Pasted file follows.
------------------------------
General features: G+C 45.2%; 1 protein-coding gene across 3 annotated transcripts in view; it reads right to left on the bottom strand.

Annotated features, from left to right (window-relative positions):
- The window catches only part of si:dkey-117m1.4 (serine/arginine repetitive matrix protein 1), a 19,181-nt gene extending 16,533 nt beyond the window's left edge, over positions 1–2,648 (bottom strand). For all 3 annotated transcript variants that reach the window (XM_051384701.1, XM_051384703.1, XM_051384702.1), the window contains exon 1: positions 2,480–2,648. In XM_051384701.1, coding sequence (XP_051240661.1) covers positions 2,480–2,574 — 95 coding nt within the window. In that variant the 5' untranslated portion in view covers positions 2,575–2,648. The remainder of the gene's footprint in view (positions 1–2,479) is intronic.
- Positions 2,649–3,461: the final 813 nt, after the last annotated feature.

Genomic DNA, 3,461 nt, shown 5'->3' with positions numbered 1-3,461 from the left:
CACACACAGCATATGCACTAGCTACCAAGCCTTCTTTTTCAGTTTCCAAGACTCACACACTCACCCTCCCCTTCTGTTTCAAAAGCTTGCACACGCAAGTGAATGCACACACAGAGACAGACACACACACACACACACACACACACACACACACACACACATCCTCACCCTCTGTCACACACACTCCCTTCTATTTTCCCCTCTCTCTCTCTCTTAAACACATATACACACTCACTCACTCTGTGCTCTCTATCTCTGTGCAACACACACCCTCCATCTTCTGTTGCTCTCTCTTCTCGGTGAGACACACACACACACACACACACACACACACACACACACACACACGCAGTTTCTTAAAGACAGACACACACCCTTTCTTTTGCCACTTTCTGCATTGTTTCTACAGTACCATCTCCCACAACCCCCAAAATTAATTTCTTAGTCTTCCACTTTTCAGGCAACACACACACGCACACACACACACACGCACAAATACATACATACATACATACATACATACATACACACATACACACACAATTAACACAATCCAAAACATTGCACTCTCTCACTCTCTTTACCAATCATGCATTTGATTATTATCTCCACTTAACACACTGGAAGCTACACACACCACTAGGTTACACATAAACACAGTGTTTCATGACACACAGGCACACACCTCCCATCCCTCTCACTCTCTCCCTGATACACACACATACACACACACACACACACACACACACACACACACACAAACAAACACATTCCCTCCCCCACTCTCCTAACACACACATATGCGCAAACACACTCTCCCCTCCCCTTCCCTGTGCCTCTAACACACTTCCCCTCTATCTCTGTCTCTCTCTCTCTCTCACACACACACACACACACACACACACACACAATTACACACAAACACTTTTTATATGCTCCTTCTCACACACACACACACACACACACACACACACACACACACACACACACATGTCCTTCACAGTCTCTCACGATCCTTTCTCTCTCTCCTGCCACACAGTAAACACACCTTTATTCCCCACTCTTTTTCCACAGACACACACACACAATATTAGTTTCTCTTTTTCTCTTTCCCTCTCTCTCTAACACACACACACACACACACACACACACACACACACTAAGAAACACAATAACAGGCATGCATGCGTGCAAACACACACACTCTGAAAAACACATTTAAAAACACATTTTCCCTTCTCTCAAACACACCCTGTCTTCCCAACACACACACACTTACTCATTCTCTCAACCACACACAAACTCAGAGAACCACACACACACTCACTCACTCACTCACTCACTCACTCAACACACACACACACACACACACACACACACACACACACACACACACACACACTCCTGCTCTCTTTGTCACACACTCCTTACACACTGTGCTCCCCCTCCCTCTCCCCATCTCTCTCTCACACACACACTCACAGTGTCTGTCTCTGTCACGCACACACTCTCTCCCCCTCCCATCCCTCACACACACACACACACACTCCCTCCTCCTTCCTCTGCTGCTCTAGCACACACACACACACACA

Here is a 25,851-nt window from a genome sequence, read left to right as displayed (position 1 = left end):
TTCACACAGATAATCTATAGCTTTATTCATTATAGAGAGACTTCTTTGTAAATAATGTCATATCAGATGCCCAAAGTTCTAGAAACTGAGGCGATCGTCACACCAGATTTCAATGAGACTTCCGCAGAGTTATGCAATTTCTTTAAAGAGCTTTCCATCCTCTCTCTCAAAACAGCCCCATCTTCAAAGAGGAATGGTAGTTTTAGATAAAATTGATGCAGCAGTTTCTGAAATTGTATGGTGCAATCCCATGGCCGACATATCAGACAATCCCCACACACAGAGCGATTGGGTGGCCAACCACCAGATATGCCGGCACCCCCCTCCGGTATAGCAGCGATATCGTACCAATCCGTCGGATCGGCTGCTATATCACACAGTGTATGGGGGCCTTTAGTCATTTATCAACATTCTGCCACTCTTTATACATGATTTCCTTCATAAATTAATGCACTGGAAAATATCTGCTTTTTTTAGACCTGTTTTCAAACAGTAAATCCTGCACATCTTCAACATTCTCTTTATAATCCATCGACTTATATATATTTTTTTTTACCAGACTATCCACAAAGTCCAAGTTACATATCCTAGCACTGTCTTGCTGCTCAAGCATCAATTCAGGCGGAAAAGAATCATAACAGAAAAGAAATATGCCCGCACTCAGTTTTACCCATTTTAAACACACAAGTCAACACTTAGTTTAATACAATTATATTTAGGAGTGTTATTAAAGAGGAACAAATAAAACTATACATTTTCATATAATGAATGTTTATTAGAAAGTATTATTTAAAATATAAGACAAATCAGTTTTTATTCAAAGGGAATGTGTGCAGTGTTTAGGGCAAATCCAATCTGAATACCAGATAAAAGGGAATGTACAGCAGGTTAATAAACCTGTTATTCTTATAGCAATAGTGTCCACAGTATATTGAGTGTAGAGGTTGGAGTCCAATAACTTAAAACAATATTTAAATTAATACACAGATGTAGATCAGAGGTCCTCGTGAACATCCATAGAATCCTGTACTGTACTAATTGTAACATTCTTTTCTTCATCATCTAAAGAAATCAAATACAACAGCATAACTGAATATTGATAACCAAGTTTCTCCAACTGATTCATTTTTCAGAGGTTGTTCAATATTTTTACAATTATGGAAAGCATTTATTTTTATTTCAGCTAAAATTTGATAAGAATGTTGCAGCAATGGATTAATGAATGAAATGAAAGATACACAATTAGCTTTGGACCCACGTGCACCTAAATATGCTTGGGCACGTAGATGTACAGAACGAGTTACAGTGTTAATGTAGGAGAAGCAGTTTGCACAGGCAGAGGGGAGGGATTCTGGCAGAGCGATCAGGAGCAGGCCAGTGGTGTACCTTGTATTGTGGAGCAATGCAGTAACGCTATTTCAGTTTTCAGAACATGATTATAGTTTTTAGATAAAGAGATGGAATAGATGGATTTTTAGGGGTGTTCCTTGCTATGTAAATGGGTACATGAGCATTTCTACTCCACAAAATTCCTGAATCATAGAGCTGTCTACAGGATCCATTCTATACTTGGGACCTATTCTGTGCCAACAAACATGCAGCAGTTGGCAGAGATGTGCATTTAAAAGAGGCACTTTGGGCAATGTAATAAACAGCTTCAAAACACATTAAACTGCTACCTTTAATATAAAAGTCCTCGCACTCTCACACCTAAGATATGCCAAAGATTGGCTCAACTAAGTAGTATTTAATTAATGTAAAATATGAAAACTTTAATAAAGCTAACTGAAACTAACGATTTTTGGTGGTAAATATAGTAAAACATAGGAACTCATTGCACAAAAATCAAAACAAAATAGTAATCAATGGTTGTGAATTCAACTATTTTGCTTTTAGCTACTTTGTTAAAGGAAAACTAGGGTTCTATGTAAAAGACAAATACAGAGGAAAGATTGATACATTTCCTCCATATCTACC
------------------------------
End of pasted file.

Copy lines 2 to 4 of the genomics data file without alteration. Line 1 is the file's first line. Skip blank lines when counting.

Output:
Annotated features, from left to right (window-relative positions):
- The window catches only part of si:dkey-117m1.4 (serine/arginine repetitive matrix protein 1), a 19,181-nt gene extending 16,533 nt beyond the window's left edge, over positions 1–2,648 (bottom strand). For all 3 annotated transcript variants that reach the window (XM_051384701.1, XM_051384703.1, XM_051384702.1), the window contains exon 1: positions 2,480–2,648. In XM_051384701.1, coding sequence (XP_051240661.1) covers positions 2,480–2,574 — 95 coding nt within the window. In that variant the 5' untranslated portion in view covers positions 2,575–2,648. The remainder of the gene's footprint in view (positions 1–2,479) is intronic.
- Positions 2,649–3,461: the final 813 nt, after the last annotated feature.